The Need For Creeds

Krista Tippett from Speaking of Faith in an interview with Jaroslav Pelikan.

And isn’t religion at heart about mystery, I had to ask Jaroslav Pelikan, that can never be captured in words? Can creeds ever be sufficient as a statement of faith? He left me with a wonderful statement of St. Augustine, who apparently struggled with this same question in his own theologizing as well. We resolve to speak of these things nevertheless, Augustine concluded — inspiring Jaroslav Pelikan centuries later — not in order to say something, but in order not to remain altogether silent.

The interview was of especial interest to me as we are working to pass on our faith to our next generation. Listen or read the entire interview: Jaroslav Pelikan and The Need For Creeds.


3 thoughts on “The Need For Creeds

  1. I’m drawn to the Creeds, myself. In fact, the Hollywood Church, in the 10 or so weeks leading up to Advent will be doing a sermon series called “Credo: We Believe…” where we will explore the classic Christian Creeds through the lens of the Apostles’ Creed. But we’ll also be wrestling with Krista Tippett’s question throughout. We’re calling this a “Community Theology Project.” We’re engaging all our artists to create art that wrestles with the various areas of belief. In that way maybe it won’t be just about words….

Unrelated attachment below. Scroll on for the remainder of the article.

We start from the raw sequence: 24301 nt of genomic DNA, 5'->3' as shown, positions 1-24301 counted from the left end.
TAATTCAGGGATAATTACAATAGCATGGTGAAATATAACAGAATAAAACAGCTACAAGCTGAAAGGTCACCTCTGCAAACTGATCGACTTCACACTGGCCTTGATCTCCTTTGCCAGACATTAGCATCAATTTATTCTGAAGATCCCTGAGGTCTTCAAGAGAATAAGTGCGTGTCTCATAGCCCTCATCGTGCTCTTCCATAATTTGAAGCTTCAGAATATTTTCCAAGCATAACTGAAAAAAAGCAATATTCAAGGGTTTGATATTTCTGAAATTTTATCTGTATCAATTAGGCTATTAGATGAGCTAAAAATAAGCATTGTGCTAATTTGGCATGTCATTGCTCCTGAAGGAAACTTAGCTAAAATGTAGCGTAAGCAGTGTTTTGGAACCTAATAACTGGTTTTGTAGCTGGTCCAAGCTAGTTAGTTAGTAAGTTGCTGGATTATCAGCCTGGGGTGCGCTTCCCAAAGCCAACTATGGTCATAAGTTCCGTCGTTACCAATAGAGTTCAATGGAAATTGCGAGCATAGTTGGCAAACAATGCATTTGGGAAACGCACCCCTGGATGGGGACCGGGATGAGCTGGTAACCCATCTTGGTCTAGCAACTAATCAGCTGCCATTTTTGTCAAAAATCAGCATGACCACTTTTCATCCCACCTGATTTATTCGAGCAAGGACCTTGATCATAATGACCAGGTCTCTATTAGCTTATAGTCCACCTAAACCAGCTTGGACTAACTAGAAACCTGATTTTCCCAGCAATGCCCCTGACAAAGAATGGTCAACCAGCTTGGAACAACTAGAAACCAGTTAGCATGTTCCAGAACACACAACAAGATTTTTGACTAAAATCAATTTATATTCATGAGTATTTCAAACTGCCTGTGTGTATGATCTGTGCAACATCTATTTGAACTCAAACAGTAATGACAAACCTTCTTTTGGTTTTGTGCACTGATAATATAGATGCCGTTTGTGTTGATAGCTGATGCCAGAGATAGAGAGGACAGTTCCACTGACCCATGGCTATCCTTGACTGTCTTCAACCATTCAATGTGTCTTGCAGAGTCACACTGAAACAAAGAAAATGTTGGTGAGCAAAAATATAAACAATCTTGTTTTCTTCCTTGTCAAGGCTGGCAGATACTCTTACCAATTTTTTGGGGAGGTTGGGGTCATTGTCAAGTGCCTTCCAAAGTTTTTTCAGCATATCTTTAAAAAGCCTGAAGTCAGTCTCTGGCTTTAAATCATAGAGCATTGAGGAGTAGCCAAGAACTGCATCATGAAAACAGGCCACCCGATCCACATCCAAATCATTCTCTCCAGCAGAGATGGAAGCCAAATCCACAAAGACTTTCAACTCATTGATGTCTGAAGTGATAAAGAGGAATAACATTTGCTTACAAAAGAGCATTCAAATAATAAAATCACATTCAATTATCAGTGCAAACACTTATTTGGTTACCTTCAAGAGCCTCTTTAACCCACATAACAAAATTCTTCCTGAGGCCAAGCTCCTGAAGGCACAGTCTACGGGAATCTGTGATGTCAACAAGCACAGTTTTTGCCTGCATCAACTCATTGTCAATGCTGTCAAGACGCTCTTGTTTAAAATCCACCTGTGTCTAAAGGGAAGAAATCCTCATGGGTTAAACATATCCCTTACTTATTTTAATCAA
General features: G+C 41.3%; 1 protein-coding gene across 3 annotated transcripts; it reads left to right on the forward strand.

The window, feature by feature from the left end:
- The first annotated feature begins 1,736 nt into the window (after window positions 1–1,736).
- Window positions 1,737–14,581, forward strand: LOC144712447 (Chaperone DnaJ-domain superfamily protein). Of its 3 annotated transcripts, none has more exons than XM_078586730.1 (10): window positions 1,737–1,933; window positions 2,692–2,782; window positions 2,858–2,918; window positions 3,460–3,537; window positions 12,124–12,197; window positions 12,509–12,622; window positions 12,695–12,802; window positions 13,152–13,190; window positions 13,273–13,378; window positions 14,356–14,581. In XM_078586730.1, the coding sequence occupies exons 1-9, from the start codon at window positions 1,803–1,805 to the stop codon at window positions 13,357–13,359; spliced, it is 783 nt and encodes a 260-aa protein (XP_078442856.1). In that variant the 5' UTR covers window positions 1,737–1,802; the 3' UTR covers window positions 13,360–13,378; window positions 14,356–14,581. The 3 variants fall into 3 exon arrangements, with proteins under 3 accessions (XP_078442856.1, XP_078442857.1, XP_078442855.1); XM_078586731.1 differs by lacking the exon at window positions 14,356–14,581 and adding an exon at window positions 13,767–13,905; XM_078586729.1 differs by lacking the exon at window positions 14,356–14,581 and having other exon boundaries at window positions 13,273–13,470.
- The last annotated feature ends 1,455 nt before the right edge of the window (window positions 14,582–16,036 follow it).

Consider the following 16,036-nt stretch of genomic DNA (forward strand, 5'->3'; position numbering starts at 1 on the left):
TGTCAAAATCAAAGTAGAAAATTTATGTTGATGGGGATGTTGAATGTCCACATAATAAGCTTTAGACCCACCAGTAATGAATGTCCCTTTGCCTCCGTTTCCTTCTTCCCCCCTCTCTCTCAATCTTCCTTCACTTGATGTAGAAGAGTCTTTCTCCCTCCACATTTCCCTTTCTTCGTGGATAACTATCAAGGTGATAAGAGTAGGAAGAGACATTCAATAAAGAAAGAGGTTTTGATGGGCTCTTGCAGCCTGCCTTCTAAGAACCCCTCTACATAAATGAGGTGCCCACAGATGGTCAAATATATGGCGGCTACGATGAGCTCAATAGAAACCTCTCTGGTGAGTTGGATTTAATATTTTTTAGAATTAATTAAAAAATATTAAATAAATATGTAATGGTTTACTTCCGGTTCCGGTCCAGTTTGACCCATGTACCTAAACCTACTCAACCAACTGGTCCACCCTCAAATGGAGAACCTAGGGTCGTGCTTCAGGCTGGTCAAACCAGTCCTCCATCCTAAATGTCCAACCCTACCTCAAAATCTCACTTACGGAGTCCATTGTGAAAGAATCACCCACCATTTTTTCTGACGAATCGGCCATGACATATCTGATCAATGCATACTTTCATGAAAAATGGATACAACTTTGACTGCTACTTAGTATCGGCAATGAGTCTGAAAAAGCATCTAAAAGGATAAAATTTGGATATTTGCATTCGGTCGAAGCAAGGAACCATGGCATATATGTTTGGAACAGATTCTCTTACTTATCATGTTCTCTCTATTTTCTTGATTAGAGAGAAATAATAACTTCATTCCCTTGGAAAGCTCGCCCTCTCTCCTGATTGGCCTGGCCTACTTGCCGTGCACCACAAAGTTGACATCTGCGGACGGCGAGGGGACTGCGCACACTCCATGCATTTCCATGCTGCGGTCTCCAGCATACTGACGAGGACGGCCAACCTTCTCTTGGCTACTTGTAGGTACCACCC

2. Marcus Borg in “The Heart of Christianity” has an interesting chapter called “Thin Places: Opening the Heart”. He talks about the creed and how, for many, the actual words of the creed may pose some intellectual difficulties. He says, “But its primary purpose in worship is not propositional but sacramental: through these clunky words that stumble in the presence of Mystery, God is mediated. These words that we know by heart can become a thin place as we join ourselves in the sound of the community saying these words together. As we do so, we also join ourselves with a community that transcends time, all of those centuries of Christians who have heard and said these words. We become part of the communion of saints, together in a thin place.” (p. 159)

  3. Beautiful. I would love to see “low church” Christians recover the power and beauty of sacramental spirituality. This is a really nice statement. Thank you!

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